Thursday, April 23, 2009

Murder on the Orient Express, Agatha Christie

Posted by lea at 11:33 AM
Agatha Christie is a classic (and classy) crime writer. Murder on the Orient Express stars one of her most famous characters, Hercule Poirot, a small Belgian detective who solves mysteries the old-fashioned way - using his brain and very little else (no forensic science, as we're used to in these CSI days).

While travelling on the Orient Express, Poirot finds himself in the middle of a seemingly unsolvable mystery. The train has been snowbound overnight, and the following morning, a passenger is found dead in his berth. Someone inside the carriage must have committed the murder, yet a less unlikely group of suspects would be hard to assemble - a Count and Countess, an English colonel, an Italian businessman and a middle-aged American lady, amongst others - all of whom have airtight alibis.

Much of the enjoyment of Murder on the Orient Express is that Agatha Christie keeps things simple. She doesn't over-complicate the plot with clever distractions or obvious clues, and although the scene never changes (the whole book takes place in the confines of the train carriage within perhaps 24 hours), she never loses command of her reader's attention. She reveals things slowly, methodically, much like Poirot himself, and then astounds us with the conclusion. This book reveals more about Poirot than perhaps some others, as he proves that he not only has a fierce intellect, but a lot of heart too.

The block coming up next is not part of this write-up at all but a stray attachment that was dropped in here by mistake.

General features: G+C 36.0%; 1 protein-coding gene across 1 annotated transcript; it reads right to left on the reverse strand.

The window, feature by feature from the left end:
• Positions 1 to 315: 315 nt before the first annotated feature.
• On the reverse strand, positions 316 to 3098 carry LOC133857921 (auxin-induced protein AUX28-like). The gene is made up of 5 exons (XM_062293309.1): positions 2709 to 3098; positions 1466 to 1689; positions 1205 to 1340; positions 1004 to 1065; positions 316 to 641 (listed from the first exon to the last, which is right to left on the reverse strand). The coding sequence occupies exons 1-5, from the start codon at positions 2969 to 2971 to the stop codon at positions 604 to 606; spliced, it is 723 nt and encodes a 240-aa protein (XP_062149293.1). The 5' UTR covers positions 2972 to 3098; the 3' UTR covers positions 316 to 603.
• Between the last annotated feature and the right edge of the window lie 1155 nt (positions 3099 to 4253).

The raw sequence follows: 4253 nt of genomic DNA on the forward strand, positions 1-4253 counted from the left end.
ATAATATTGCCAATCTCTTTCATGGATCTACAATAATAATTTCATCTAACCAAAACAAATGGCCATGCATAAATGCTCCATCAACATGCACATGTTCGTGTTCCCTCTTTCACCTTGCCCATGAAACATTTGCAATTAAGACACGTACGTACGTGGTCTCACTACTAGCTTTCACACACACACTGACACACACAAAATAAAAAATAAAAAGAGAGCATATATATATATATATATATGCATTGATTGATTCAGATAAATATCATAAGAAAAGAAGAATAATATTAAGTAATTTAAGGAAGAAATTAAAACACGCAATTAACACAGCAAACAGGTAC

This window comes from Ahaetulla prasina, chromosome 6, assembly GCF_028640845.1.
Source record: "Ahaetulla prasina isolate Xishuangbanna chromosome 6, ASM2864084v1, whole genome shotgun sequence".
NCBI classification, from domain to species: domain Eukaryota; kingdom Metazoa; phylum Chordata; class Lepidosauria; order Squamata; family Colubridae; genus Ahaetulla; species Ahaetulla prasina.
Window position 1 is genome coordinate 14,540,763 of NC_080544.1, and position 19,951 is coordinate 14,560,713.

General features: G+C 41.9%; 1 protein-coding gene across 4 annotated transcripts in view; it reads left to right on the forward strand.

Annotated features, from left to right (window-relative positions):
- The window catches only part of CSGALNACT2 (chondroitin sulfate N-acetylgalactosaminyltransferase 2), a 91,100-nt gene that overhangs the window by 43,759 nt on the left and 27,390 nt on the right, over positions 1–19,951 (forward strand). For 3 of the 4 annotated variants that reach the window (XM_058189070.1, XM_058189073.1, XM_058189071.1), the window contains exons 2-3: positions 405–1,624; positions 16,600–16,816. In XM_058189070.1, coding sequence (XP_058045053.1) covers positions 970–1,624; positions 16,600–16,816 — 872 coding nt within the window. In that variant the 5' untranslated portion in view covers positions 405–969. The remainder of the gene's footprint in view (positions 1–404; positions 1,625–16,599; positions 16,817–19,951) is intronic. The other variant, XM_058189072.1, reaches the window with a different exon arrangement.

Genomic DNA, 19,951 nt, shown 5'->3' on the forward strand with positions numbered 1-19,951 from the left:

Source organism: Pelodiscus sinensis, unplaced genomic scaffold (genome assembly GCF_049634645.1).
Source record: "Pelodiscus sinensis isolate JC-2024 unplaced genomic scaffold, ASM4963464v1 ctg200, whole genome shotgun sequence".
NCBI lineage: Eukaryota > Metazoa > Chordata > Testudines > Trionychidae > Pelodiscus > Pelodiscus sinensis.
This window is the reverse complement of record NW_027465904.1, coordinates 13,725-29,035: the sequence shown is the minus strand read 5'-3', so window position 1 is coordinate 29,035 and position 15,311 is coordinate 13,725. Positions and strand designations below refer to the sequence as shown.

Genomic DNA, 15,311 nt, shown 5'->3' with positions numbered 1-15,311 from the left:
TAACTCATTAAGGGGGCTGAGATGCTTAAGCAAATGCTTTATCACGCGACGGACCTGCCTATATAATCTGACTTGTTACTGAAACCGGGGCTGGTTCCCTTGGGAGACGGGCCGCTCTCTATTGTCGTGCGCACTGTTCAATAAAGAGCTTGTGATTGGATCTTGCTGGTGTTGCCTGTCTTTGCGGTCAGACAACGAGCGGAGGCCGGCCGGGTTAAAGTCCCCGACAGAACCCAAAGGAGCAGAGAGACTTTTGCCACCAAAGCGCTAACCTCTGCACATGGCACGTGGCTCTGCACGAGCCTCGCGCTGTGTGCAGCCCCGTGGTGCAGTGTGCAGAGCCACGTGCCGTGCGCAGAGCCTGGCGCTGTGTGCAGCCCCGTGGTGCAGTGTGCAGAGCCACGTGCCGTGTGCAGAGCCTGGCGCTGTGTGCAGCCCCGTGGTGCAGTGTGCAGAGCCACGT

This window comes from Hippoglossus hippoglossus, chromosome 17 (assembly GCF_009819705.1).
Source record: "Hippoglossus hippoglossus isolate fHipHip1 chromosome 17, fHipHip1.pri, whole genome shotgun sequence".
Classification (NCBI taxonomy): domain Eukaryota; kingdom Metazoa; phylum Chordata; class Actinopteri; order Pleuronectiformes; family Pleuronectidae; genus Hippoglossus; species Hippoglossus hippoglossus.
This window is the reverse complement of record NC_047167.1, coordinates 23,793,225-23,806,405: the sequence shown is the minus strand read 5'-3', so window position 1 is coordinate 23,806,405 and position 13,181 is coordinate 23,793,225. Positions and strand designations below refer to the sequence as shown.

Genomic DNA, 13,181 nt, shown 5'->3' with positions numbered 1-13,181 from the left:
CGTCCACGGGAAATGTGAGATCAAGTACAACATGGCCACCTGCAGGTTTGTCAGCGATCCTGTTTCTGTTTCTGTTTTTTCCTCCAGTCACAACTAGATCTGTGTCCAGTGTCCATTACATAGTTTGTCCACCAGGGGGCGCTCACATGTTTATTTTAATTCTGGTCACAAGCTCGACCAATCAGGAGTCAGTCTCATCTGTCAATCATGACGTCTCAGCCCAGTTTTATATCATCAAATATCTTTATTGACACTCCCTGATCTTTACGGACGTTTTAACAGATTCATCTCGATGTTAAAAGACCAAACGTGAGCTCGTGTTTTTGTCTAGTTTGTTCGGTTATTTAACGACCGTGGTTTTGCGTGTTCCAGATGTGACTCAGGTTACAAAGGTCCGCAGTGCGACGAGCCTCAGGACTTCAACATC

1 comments:

Len on April 25, 2009 at 3:43 PM said...

agatha christie is what murder mystery parties are made from!

that reminds me, i should host a murder mystery party.... ANYWAY I love this book, haven't read it since i was 10, time for a refresher :)

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